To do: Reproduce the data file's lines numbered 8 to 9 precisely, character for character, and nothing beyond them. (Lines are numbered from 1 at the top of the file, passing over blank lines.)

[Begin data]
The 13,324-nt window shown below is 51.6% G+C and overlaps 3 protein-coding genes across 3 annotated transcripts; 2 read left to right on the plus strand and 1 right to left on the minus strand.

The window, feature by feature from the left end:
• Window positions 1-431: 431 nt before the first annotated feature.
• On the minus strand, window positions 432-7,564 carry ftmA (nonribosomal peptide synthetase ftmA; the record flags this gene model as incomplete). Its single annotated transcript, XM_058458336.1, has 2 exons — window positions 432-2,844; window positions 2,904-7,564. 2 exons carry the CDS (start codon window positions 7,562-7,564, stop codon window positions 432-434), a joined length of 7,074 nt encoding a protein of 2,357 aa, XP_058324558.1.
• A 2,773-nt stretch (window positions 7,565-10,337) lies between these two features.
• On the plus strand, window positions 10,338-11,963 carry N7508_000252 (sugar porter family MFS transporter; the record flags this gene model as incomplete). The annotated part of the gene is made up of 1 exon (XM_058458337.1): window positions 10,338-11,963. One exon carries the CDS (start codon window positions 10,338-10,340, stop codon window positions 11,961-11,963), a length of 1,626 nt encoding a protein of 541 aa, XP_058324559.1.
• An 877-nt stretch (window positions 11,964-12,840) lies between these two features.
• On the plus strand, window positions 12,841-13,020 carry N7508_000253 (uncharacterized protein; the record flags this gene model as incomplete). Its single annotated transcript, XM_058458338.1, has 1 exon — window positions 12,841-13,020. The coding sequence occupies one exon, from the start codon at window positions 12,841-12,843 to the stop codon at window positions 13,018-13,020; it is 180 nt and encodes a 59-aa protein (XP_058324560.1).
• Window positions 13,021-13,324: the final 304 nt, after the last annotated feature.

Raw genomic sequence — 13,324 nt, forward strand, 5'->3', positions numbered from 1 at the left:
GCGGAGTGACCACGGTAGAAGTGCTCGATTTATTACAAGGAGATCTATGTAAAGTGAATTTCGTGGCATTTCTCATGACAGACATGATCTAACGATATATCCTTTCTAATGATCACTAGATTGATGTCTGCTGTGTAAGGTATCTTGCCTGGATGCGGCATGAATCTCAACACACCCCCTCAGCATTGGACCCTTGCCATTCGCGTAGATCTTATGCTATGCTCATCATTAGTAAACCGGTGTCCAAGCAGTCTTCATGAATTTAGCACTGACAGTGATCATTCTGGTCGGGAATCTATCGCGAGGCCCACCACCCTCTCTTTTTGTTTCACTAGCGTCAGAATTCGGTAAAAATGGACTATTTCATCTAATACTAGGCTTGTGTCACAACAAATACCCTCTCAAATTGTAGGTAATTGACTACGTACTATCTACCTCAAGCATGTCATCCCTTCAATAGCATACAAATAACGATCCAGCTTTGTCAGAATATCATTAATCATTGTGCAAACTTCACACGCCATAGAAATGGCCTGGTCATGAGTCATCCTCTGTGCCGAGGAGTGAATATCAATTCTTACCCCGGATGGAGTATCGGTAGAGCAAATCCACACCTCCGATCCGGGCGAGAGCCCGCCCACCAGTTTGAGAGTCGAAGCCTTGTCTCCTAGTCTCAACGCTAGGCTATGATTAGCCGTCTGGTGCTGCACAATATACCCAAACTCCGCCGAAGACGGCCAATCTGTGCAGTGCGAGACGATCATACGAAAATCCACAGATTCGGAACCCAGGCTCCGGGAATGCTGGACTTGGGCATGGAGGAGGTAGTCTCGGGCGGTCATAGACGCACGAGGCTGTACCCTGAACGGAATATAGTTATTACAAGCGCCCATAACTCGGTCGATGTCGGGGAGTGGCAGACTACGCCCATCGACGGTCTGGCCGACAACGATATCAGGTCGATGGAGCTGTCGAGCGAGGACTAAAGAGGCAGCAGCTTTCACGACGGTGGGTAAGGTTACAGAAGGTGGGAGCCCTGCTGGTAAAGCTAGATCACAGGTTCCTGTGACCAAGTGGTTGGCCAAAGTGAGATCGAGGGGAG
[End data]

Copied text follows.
• On the plus strand, window positions 12,841-13,020 carry N7508_000253 (uncharacterized protein; the record flags this gene model as incomplete). Its single annotated transcript, XM_058458338.1, has 1 exon — window positions 12,841-13,020. The coding sequence occupies one exon, from the start codon at window positions 12,841-12,843 to the stop codon at window positions 13,018-13,020; it is 180 nt and encodes a 59-aa protein (XP_058324560.1).
• Window positions 13,021-13,324: the final 304 nt, after the last annotated feature.